A committee that planned to look at whether the University of Central Arkansas could save money by switching back from Division I to Division II has changed course, officials said Tuesday.
“We are not going to recommend or review any move back to Division II — that train has left the station,” Brian Bolter, chairman of the committee investigating the UCA Athletic Department. “We’ve moved too far to go back.”
The university received full NCAA Division I Active Membership in July 2010. The move was at least partially funded by money from other auxiliaries, such as food service and housing.
The investigative committee decided to change what it will review in the athletic department after its first meeting Friday, Bolter said during the Faculty Senate meeting Tuesday. Faculty President Kevin Browne said he hoped changing the “charge” of the committee would create greater objectivity.
“We are all after the same thing — the long-term good of the university,” Browne said.
Academic faculty are upset about student fees and academic funding going to fund faculty bonuses and salary subsidies in the athletic department. Last month, faculty also learned about pay raises to some athletic department faculty paid for through private donations.
Faculty outside athletics have had one pay raise in the past five years.
Bolter said some faculty questioned using revenue, such as student fees outside of athletics, to support the athletic department. Issues the committee plans to review include money earned by some coaches from tutoring in the Academic Success Center at UCA, he said.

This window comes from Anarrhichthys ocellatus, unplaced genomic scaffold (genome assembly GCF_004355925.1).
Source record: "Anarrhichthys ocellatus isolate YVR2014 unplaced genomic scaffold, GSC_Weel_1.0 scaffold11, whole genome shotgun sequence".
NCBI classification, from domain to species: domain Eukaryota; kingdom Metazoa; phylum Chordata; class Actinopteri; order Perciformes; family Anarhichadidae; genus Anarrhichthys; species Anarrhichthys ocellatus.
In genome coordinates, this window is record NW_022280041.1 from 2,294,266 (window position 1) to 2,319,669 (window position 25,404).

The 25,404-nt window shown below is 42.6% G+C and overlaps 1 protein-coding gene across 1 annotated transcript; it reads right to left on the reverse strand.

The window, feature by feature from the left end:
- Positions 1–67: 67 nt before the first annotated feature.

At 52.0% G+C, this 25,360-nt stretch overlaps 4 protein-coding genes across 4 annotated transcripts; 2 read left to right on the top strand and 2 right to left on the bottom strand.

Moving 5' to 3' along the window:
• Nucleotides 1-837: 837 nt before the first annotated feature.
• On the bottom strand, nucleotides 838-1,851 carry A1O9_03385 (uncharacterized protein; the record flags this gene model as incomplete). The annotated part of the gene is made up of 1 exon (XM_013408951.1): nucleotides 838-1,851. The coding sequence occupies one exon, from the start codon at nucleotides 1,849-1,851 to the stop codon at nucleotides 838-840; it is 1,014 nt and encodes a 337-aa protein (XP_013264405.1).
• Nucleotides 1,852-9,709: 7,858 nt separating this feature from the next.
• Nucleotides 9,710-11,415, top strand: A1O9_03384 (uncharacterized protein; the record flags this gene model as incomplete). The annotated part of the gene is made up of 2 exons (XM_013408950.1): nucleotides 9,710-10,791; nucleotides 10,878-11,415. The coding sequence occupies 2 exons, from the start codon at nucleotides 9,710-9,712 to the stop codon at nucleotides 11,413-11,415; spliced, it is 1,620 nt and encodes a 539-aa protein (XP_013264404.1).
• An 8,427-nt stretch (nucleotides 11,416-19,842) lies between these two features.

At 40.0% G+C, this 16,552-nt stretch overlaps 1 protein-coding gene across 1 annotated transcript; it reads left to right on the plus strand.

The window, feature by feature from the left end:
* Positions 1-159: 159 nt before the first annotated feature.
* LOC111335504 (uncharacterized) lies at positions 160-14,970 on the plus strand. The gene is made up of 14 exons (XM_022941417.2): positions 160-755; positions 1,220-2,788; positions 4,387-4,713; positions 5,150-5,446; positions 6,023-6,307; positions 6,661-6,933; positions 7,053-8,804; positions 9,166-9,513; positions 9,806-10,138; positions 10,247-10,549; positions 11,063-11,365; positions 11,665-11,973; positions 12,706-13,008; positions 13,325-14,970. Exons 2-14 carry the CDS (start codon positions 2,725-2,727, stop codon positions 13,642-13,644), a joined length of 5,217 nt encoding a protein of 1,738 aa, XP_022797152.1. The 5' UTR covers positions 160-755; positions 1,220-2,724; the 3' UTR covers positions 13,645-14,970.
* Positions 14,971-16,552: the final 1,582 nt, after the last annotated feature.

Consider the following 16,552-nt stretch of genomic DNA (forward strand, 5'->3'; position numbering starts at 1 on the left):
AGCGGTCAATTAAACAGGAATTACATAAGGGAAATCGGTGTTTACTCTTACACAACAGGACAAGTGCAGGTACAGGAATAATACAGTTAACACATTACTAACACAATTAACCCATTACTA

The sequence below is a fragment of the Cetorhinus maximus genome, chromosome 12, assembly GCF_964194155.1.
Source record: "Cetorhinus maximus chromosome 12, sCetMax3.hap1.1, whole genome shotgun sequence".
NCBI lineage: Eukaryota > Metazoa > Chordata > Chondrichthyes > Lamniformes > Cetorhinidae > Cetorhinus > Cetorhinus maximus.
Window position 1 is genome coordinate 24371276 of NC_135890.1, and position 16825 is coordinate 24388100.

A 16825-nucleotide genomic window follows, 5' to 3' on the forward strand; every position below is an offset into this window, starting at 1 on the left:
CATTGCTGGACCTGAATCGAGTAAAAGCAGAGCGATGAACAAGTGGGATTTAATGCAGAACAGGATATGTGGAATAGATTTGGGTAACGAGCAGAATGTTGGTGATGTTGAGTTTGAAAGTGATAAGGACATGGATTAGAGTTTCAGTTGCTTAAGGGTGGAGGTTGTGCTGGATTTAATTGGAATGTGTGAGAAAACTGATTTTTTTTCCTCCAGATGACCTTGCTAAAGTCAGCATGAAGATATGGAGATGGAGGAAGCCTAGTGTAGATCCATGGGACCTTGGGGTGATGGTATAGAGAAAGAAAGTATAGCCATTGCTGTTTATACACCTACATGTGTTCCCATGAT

“The athletic department needs to be transparent,” Bolter said.
Bolter said there were “lots of issues” for the committee to review and report on in the athletic department. Some athletic department faculty have salaries funded, in part, from areas such as admissions for their role in recruiting. Others are funded through the UCA Foundation, a private fundraising arm, Athletic Director Brad Teague said.
Teague did not attend the faculty senate meeting Tuesday.
Besides looking at how money is used in the department, Bolter said the committee will review benefits of being in Division I, including the athletic department’s role in recruitment and promoting the school.
The committee is taking questions from faculty and plans to submitted those to administrators for information, Bolter said.
Teague said his department’s budget is “above board” and that he “welcomed” the committee’s investigation.
“It’s still the same investigation,” Teague said. “We are going to show every single number we have. Nothing has changed for us.”
Teague said use of auxiliary funds to pay part of athletic department needs is not unusual and that his department has been reducing revenue transferred from academics.
For the first time, the athletic department did not use its maximum allotment for what the state allows to be transferred from the state educational and general fund. The department was under its $1.18 million max by $110,300, Teague said. It also completely withdrew from having coaches in the recreation center in the past three years and has reduced the number of coaches tutoring in the tutoring center by 80 percent, Teague said. Next year, no coaches will be manning the Academic Success Center, he said.
“We are trying to stand on our own,” Teague said. “Our goal is to be totally stand-alone in terms of salary. We are doing the best we can.”